Carroll and a team of researchers found that, on average, 75% of the streamflow in the basin comes from snow and rain, while 25% of the streamflow comes from groundwater. It’s an important water source, especially in the late summer and winter when the rivers are no longer flush with melting snow.

The groundwater — stored in the cracks in rock and spaces between soil and sand — acts as a buffer: in a dry water year, it might make up 50% of the stream flow, and during a wet water year, it might be 15% of the flow because there is more snowmelt.

Close-up of a person's hands holding a small electronic device with a blue component, connected to a thin branch or wire. The person is wearing a blue long-sleeved shirt. Green foliage is in the background.
Hydrologist Rosemary Carroll holds a sensor that measures ground and air temperature as part of her research about snowmelt in the East River Valley near Gothic. (Dean Krakel, Special to The Colorado Sun)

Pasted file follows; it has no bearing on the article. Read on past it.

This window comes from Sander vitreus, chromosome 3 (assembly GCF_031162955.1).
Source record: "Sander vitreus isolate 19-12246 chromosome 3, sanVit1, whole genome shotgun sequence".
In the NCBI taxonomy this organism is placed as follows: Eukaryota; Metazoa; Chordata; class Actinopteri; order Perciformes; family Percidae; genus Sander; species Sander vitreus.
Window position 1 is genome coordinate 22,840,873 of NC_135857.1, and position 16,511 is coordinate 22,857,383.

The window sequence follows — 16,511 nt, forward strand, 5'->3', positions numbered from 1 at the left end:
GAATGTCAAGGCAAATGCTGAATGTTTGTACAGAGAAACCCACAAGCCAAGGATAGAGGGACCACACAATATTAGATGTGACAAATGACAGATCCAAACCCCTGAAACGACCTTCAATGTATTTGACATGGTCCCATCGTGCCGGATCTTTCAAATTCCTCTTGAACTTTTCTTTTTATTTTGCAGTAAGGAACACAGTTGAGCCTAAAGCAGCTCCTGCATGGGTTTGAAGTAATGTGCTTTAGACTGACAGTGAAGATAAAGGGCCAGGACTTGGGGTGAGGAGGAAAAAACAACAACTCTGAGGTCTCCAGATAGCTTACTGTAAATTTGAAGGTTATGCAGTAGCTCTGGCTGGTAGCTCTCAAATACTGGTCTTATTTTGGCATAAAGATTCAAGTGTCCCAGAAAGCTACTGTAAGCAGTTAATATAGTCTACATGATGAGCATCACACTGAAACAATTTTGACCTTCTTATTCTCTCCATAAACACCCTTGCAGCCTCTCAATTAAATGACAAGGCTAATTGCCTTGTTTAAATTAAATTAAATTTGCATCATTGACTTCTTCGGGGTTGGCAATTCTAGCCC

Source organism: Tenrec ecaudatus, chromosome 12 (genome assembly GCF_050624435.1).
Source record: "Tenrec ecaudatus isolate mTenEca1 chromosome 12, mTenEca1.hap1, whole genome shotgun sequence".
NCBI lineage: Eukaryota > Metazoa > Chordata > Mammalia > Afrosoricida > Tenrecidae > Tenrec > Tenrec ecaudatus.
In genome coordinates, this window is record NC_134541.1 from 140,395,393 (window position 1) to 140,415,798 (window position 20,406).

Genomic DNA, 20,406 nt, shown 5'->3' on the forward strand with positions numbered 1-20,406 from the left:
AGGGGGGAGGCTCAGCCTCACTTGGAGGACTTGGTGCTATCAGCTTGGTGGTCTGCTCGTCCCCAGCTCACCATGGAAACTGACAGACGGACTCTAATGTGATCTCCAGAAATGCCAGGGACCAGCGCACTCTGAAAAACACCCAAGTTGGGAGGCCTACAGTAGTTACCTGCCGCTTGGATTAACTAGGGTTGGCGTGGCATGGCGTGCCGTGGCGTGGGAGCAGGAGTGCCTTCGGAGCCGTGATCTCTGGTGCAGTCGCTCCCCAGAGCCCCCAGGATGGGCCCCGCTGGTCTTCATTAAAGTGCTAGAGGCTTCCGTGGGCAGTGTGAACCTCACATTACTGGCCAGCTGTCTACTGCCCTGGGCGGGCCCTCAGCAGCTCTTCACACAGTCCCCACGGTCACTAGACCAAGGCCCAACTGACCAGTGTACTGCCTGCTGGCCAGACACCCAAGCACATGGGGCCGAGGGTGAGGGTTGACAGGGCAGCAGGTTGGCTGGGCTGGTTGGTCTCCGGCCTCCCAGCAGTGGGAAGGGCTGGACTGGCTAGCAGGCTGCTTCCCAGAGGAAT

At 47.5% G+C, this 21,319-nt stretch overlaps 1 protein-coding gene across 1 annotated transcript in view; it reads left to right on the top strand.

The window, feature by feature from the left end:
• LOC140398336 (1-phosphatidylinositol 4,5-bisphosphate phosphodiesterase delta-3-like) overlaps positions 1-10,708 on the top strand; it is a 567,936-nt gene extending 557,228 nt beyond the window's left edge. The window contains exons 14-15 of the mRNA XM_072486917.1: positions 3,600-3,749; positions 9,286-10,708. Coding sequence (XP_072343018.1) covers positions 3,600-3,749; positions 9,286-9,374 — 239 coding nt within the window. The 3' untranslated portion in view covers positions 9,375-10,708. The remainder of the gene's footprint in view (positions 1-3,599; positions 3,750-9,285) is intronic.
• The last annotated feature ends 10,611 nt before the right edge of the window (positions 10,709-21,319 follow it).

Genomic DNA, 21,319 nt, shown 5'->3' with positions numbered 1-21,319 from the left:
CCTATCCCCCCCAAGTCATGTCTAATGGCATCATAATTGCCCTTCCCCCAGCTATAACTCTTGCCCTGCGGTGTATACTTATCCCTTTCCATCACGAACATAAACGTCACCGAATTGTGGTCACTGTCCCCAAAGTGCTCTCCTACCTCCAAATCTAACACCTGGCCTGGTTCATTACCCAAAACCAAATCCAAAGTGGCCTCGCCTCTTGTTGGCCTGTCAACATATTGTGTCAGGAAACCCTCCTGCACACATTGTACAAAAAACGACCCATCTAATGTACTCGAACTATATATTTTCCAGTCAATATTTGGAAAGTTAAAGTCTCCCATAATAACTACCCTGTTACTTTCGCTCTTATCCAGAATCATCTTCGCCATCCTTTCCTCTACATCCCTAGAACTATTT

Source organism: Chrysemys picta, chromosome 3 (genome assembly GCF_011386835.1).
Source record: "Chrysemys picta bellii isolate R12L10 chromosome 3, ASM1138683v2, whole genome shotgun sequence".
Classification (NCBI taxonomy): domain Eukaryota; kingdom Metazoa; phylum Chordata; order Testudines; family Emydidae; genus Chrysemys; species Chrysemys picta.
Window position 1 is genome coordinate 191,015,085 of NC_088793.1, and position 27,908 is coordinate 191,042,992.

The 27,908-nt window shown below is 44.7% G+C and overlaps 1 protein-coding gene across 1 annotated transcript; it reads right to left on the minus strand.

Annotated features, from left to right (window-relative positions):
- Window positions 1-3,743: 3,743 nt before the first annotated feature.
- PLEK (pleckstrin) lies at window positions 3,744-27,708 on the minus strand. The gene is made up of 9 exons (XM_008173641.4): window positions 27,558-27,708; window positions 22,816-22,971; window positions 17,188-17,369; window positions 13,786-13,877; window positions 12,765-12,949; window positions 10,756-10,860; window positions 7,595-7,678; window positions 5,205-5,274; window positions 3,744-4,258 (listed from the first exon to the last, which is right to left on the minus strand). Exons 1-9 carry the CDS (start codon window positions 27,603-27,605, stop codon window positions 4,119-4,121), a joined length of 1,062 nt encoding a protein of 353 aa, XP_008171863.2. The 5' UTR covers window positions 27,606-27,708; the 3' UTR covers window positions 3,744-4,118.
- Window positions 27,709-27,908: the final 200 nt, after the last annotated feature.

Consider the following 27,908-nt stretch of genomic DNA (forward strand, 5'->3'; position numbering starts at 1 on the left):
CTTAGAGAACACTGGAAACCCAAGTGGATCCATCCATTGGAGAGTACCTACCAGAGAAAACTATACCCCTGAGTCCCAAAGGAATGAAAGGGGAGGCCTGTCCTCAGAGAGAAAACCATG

Without it, there would be more ephemeral streams, which dry up periodically during the year. Flows into reservoirs would change, impacting the ecosystems and human uses that rely on releases of stored water.

The researchers wanted to see how groundwater would respond to warming temperatures. Already, Colorado’s average yearly temperature has increased 2 degrees Fahrenheit in the past 30 years. They cranked up the temperature to match projected warming over the next century: almost 8 degrees of additional warming.